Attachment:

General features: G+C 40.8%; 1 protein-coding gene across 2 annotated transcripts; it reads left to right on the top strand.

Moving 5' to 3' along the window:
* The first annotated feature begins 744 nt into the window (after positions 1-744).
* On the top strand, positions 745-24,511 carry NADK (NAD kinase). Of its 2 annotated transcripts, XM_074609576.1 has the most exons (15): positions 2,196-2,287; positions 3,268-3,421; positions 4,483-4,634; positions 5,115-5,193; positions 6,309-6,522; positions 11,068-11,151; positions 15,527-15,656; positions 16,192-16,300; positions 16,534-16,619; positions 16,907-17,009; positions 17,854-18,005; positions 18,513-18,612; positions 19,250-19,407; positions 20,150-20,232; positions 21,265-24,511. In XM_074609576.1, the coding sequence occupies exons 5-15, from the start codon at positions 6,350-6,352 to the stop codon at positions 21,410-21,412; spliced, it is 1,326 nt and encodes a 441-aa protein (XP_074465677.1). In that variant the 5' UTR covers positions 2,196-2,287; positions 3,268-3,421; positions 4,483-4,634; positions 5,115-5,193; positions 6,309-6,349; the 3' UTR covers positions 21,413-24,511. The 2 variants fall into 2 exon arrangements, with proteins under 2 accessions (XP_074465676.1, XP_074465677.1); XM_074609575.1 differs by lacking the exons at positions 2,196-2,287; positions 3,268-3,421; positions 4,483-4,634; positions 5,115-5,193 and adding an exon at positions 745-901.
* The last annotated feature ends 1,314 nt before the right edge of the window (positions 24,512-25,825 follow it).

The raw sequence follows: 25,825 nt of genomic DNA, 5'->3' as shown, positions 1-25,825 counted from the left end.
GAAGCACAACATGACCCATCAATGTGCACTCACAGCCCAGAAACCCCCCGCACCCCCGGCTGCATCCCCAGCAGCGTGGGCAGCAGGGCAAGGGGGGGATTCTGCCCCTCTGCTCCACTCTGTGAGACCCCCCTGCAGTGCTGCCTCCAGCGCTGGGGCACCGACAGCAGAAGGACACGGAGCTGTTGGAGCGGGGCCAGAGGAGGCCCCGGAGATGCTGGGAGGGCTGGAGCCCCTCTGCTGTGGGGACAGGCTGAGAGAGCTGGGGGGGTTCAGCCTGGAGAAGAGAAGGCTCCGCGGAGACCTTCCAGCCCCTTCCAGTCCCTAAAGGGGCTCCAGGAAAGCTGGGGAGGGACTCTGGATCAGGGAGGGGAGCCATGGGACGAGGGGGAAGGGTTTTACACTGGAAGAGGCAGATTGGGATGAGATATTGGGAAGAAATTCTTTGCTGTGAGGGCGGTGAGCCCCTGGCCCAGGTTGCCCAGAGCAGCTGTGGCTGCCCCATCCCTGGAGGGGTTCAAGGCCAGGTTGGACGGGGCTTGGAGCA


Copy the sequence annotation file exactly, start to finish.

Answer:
General features: G+C 40.8%; 1 protein-coding gene across 2 annotated transcripts; it reads left to right on the top strand.

Moving 5' to 3' along the window:
* The first annotated feature begins 744 nt into the window (after positions 1-744).
* On the top strand, positions 745-24,511 carry NADK (NAD kinase). Of its 2 annotated transcripts, XM_074609576.1 has the most exons (15): positions 2,196-2,287; positions 3,268-3,421; positions 4,483-4,634; positions 5,115-5,193; positions 6,309-6,522; positions 11,068-11,151; positions 15,527-15,656; positions 16,192-16,300; positions 16,534-16,619; positions 16,907-17,009; positions 17,854-18,005; positions 18,513-18,612; positions 19,250-19,407; positions 20,150-20,232; positions 21,265-24,511. In XM_074609576.1, the coding sequence occupies exons 5-15, from the start codon at positions 6,350-6,352 to the stop codon at positions 21,410-21,412; spliced, it is 1,326 nt and encodes a 441-aa protein (XP_074465677.1). In that variant the 5' UTR covers positions 2,196-2,287; positions 3,268-3,421; positions 4,483-4,634; positions 5,115-5,193; positions 6,309-6,349; the 3' UTR covers positions 21,413-24,511. The 2 variants fall into 2 exon arrangements, with proteins under 2 accessions (XP_074465676.1, XP_074465677.1); XM_074609575.1 differs by lacking the exons at positions 2,196-2,287; positions 3,268-3,421; positions 4,483-4,634; positions 5,115-5,193 and adding an exon at positions 745-901.
* The last annotated feature ends 1,314 nt before the right edge of the window (positions 24,512-25,825 follow it).

The raw sequence follows: 25,825 nt of genomic DNA, 5'->3' as shown, positions 1-25,825 counted from the left end.
GAAGCACAACATGACCCATCAATGTGCACTCACAGCCCAGAAACCCCCCGCACCCCCGGCTGCATCCCCAGCAGCGTGGGCAGCAGGGCAAGGGGGGGATTCTGCCCCTCTGCTCCACTCTGTGAGACCCCCCTGCAGTGCTGCCTCCAGCGCTGGGGCACCGACAGCAGAAGGACACGGAGCTGTTGGAGCGGGGCCAGAGGAGGCCCCGGAGATGCTGGGAGGGCTGGAGCCCCTCTGCTGTGGGGACAGGCTGAGAGAGCTGGGGGGGTTCAGCCTGGAGAAGAGAAGGCTCCGCGGAGACCTTCCAGCCCCTTCCAGTCCCTAAAGGGGCTCCAGGAAAGCTGGGGAGGGACTCTGGATCAGGGAGGGGAGCCATGGGACGAGGGGGAAGGGTTTTACACTGGAAGAGGCAGATTGGGATGAGATATTGGGAAGAAATTCTTTGCTGTGAGGGCGGTGAGCCCCTGGCCCAGGTTGCCCAGAGCAGCTGTGGCTGCCCCATCCCTGGAGGGGTTCAAGGCCAGGTTGGACGGGGCTTGGAGCA